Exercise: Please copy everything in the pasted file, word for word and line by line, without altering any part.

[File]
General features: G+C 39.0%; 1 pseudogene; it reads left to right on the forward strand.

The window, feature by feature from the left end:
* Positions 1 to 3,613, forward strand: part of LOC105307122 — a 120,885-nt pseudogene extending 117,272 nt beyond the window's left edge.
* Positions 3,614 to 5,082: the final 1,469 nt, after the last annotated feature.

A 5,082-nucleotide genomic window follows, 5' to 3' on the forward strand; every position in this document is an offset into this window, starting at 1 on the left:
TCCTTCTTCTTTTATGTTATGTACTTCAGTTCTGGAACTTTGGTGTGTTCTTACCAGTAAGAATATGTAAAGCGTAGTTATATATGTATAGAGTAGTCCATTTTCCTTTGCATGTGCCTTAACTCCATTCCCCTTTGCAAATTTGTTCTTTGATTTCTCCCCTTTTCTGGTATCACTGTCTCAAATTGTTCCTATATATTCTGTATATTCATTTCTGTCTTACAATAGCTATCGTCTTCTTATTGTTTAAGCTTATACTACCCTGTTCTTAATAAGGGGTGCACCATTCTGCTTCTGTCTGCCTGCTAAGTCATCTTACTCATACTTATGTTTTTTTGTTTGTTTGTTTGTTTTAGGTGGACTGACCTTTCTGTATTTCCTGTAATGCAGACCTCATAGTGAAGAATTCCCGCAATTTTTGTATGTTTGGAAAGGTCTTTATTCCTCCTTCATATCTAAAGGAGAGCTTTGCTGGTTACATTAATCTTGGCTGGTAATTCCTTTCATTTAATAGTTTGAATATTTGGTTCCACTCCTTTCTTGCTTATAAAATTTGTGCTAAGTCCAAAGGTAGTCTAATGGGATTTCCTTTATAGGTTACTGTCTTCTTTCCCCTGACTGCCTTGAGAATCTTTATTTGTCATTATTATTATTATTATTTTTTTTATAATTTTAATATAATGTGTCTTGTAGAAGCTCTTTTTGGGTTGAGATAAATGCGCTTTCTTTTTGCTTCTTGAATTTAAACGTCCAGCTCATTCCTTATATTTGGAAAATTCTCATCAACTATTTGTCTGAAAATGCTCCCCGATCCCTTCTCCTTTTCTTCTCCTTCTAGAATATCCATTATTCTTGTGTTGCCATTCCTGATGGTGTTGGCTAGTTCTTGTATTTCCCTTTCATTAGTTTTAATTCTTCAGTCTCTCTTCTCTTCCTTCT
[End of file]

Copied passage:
General features: G+C 39.0%; 1 pseudogene; it reads left to right on the forward strand.

The window, feature by feature from the left end:
* Positions 1 to 3,613, forward strand: part of LOC105307122 — a 120,885-nt pseudogene extending 117,272 nt beyond the window's left edge.
* Positions 3,614 to 5,082: the final 1,469 nt, after the last annotated feature.

A 5,082-nucleotide genomic window follows, 5' to 3' on the forward strand; every position in this document is an offset into this window, starting at 1 on the left:
TCCTTCTTCTTTTATGTTATGTACTTCAGTTCTGGAACTTTGGTGTGTTCTTACCAGTAAGAATATGTAAAGCGTAGTTATATATGTATAGAGTAGTCCATTTTCCTTTGCATGTGCCTTAACTCCATTCCCCTTTGCAAATTTGTTCTTTGATTTCTCCCCTTTTCTGGTATCACTGTCTCAAATTGTTCCTATATATTCTGTATATTCATTTCTGTCTTACAATAGCTATCGTCTTCTTATTGTTTAAGCTTATACTACCCTGTTCTTAATAAGGGGTGCACCATTCTGCTTCTGTCTGCCTGCTAAGTCATCTTACTCATACTTATGTTTTTTTGTTTGTTTGTTTGTTTTAGGTGGACTGACCTTTCTGTATTTCCTGTAATGCAGACCTCATAGTGAAGAATTCCCGCAATTTTTGTATGTTTGGAAAGGTCTTTATTCCTCCTTCATATCTAAAGGAGAGCTTTGCTGGTTACATTAATCTTGGCTGGTAATTCCTTTCATTTAATAGTTTGAATATTTGGTTCCACTCCTTTCTTGCTTATAAAATTTGTGCTAAGTCCAAAGGTAGTCTAATGGGATTTCCTTTATAGGTTACTGTCTTCTTTCCCCTGACTGCCTTGAGAATCTTTATTTGTCATTATTATTATTATTATTTTTTTTATAATTTTAATATAATGTGTCTTGTAGAAGCTCTTTTTGGGTTGAGATAAATGCGCTTTCTTTTTGCTTCTTGAATTTAAACGTCCAGCTCATTCCTTATATTTGGAAAATTCTCATCAACTATTTGTCTGAAAATGCTCCCCGATCCCTTCTCCTTTTCTTCTCCTTCTAGAATATCCATTATTCTTGTGTTGCCATTCCTGATGGTGTTGGCTAGTTCTTGTATTTCCCTTTCATTAGTTTTAATTCTTCAGTCTCTCTTCTCTTCCTTCT